Sun, Jun 10, 2018 - Page 3 News List

Cell transplant bill might pass by August: ministry

BENEFICIAL:Hospitals worldwide have already done extensive clinical testing on various cell transplant procedures, a former minister of health and welfare said

By Wu Liang-yi and William Hetherington  /  Staff reporter, with staff writer

Department of Medical Affairs Director-General Shih Chung-liang speaks at a news conference in Taipei on July 26 last year.

PHoto: Chen Chih-chu, Taipei Times

Burn victims and people with viral infections stand to benefit from proposed law amendments as doctors could gain approval to conduct cell and bacteria transplants as early as August, the Ministry of Health and Welfare said.

A law governing the inspection and supervision of special medical treatments and related apparatus, which was ratified on Dec. 29, 2015, is to be updated to include cell and bacteria transplant procedures, including those for burn victims and viral infections such as Clostridium difficile, the ministry said.

The law would be amended to include six cell therapy procedures, 10 special medical procedures and 11 pieces of medical equipment used in the special procedures, the ministry said, adding that the procedures and equipment would need to conform to certain requirements before being used by hospitals.

A fecal microbiota transplant, which is used in many countries to treat patients who contract Clostridium difficile — a potentially fatal bacterial infection caused by ingestion of infected feces — must conform to many requirements before it can be implemented as a routine procedure, it said.

Hospitals using the procedure must be qualified teaching hospitals, have doctors who conform to certain training requirements and have equipment that meets certain standards, the ministry said.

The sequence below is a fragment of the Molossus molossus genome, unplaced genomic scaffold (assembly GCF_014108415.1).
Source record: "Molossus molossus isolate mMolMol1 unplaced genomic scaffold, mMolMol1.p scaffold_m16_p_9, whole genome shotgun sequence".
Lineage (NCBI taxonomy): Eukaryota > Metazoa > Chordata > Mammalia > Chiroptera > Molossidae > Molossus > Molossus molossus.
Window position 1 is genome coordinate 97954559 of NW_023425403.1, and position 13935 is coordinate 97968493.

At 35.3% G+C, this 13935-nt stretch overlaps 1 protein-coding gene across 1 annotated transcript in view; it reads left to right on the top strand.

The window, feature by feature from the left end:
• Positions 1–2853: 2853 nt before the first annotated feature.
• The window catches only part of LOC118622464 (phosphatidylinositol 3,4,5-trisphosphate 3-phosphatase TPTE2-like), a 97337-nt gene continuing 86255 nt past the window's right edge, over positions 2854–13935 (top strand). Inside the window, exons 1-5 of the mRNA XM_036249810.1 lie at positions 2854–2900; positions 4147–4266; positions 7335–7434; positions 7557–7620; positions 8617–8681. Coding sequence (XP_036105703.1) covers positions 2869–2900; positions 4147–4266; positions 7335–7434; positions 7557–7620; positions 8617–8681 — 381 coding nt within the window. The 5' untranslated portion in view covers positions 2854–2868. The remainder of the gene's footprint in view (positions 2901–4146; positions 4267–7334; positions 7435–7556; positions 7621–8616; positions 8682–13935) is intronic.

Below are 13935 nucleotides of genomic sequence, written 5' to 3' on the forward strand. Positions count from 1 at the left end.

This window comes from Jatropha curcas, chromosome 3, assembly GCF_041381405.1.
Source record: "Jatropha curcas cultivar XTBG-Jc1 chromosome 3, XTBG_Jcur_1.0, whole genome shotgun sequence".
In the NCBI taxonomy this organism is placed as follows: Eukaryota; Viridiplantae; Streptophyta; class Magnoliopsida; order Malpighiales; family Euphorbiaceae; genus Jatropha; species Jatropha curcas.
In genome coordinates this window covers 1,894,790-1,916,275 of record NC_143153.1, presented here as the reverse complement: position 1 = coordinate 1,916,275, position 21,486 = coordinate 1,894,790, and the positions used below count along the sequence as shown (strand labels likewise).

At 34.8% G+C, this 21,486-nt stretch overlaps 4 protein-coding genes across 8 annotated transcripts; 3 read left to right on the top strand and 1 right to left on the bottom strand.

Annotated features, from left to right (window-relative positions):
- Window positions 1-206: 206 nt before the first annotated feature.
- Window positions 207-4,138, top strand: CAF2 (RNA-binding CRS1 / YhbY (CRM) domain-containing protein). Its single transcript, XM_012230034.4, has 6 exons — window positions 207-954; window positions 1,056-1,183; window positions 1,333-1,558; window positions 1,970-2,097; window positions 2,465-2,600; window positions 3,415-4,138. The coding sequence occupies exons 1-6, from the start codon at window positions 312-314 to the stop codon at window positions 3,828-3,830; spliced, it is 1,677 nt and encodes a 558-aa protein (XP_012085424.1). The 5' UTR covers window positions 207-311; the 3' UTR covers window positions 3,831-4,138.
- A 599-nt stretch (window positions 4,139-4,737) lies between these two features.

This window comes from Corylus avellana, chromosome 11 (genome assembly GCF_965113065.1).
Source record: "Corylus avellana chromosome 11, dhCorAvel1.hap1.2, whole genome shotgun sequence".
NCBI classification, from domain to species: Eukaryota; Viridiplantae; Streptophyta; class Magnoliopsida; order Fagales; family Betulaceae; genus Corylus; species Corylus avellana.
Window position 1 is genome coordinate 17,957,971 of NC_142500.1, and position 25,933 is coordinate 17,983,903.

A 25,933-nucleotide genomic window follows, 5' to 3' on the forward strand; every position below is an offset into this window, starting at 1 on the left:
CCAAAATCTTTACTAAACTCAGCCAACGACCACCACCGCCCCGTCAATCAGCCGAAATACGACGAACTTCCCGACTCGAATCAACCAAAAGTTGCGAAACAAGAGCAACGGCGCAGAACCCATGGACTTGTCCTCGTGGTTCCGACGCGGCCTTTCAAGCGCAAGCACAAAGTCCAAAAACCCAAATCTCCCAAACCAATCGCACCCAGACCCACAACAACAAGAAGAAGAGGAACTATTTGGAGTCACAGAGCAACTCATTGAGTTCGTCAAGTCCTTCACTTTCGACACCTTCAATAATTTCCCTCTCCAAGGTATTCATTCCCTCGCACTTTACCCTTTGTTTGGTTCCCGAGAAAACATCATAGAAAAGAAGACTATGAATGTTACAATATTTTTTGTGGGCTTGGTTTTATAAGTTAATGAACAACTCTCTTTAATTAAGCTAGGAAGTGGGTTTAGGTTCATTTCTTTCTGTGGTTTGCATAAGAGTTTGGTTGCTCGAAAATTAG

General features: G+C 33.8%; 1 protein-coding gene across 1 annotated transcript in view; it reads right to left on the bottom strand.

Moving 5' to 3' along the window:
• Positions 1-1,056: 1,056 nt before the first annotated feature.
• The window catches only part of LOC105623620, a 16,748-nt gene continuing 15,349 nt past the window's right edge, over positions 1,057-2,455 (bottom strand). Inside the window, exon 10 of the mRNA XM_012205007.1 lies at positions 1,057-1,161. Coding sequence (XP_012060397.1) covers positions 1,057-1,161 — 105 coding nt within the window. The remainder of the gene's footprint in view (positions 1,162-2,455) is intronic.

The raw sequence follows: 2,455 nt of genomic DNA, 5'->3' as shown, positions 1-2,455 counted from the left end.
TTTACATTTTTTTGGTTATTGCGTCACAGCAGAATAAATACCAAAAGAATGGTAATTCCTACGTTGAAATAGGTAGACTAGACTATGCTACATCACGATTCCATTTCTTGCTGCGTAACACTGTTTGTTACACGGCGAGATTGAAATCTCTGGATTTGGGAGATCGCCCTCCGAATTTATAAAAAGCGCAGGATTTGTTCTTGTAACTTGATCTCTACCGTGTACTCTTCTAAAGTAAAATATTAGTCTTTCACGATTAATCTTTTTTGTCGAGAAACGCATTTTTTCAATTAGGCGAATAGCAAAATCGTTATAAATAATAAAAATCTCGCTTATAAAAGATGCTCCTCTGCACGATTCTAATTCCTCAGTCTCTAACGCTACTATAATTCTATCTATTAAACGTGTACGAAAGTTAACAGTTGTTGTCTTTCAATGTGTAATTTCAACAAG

Patients undergoing the procedure must have first been given standard treatment and experienced reinfection, it said, adding that both the patient and donor of the healthy fecal bacteria must sign consent forms.

Numerous theses on the fecal microbiota transplant, as well as successful applications of the procedure, indicate that it is safe and effective, ministry Department of Medical Affairs Director-General Shih Chung-liang (石崇良) said.

There is a consensus among the nation’s medical professionals that the procedure should be available in Taiwan’s hospitals, Shih said.

Former minister of health and welfare Lin Tzou-yien (林奏延) said he supports the implementation of cell transplant operations, as hospitals worldwide have already done extensive clinical testing on various cell transplant procedures.

Treatments for dementia, diabetes, inflammatory bowel disease, drug-resistant bacterial infections and other illnesses have been implemented in other countries, he said.

“I hope Taiwan’s hospitals and academics can speed up clinical testing so that more patients can benefit” from cell-transplant procedures, Lin said.

The ministry is also planning to implement six procedures that involve taking cells from healthy parts of a patient’s body, it said, adding that patients who have burns or other types of skin damage, as well as those with degenerative arthritis, could benefit.

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